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Motif Information
Motif koumori 01.jpg
Japanese House Bat (Pipistrellus abramus)
Courtesy of yokohamayomama
Rōmaji Koumori
English Bat
Kanji 蝙蝠
Kana こうもり
Season Summer
Seasonal Exceptions None
Auspicious No
Motif Type Animal

Koumori means bat. Bats are the only mammal capable of true flight. Bats are nocturnal and navigate by echolocation which allows them to hunt insects. There are 38 species of bats native to Japan, including four species of fruit bats.[1]

Seasonal Use, Exceptions & Pairings

Simplified koumori on yukata in Onsen in the Evening ( いで湯の夕べ, 1912) by Kaburagi Kiyokata
Yasutari Doke Koumori (Eight Famous Plays Performed by Bats, c.1846) by Ichiyusai Kuniyoshi

Koumori are a summer motif. Koumori are easily seen on summer evenings feeding on mosquitoes and other insects near rivers and lakes.

Motif Connotations & Symbolism

Koumori are one of the motifs imported from China along with Chinese textiles. In China, 蝠 is read as fú, a homophone for happiness (福, fú), and bats are considered highly auspicious for this reason. [2] Common Chinese motif pairings include clouds, peaches, and waves.

However, in Japan, koumori is no longer a homophone for happiness and the motif is generally associated with nighttime professions such as prostitution and acting.

Common Motif Pairings

Identification & Style Variations

Koumori are frequently simplified as silhouettes. Modern motif depictions draw on popular western depictions of bats. Rounded wings with the distinctive scalloping bracket the body.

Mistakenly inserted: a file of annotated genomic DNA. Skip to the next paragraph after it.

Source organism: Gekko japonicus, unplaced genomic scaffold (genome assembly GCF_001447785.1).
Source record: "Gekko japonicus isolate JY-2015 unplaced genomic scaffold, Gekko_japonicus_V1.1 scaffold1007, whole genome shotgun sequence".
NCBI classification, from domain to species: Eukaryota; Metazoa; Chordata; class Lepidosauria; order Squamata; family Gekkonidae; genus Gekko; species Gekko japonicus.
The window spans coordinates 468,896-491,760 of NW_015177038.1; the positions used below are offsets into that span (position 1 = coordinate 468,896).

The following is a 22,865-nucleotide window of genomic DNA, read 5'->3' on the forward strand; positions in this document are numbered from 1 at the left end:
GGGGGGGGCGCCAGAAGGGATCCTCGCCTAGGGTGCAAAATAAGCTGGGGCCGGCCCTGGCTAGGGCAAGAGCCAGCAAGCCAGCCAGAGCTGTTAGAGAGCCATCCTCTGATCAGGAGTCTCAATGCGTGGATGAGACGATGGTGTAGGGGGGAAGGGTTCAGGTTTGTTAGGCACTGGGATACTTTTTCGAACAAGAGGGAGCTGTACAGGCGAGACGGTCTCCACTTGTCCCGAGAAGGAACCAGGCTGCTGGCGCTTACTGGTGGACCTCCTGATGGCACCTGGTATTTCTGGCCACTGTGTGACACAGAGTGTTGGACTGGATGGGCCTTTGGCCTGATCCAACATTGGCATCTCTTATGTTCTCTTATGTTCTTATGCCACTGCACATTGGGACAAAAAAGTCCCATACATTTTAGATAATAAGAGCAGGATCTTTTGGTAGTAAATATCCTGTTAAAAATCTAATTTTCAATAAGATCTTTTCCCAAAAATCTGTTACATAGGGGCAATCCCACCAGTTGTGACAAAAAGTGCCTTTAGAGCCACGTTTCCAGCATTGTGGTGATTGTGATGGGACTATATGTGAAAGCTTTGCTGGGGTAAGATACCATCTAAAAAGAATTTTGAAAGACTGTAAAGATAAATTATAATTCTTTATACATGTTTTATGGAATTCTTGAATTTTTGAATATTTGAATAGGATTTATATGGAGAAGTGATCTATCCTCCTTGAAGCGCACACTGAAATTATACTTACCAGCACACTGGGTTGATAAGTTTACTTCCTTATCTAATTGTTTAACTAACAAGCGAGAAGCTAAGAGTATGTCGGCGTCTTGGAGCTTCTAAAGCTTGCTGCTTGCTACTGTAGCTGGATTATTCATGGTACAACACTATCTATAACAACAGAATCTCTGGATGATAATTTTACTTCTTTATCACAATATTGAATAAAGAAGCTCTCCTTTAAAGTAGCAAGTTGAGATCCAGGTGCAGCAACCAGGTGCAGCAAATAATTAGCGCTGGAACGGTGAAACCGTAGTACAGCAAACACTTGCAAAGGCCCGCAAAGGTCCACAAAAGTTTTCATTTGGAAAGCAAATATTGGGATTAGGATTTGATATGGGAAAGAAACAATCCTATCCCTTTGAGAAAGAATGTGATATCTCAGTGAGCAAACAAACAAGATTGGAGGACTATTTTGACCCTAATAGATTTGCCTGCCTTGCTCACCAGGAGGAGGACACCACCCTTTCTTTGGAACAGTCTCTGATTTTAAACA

Motif Examples

Motif in Literature & Other Usage

Bats and Willow (c.1910) by Ohara Koson

Koumori mon is the informal crest of the kabuki actor bearing the Ichikawa Danjuro name. [3] Often ukiyo-e of Ichikawa Danjuro will feature him wearing his formal mimasu (三升) mon, three nesting squares, [4] with a bat flying nearby to reference his informal mon.

In Poetry

Bats in poetry are inevitably associated with the nightlife of courtesans and prostitutes.

Bashō's (芭蕉) haiku on bats conjures up images of a wandering priest who has strayed into the pleasure quarters:

蝙蝠も kōmori mo Even bats
出ようき世 ideyo ukiyo no Come out to this floating world
花に鳥 hana ni tori Of blossoms and birds [5]

Kobayashi Issa (小林 一茶) also wrote several haiku about bats, including:

かはほりに kawahori ni Like the bats
夜ほちもそろり yahochi mo sorori Nighthawks (streetwalkers) too
そろり哉 sorori kana Make their slow rounds [6]

Article Notes

Relevant Threads / Discussions


  1. Wikipedia article on mammals of Japan. Accessed November 13, 2013.
  2. Prints of Japan article on Chinese Representations of Bats. Accessed November 22, 2013.
  3. Motoji Niwa. Snow, Wave, Pine: Traditional Patterns in Japanese Design. Kodansha International. New York. 2001. p.64.
  4. Wikipedia article on Ichikawa Danjuro. Accessed November 22, 2013.
  5. Kigo Database Article on Koumori. Accessed November 22, 2013.
  6. Kigo Database Article on Koumori. Accessed November 22, 2013.

Image Credits

  • Kokoro

Authors & Contributors

Author/s: tzippurah (IG Username)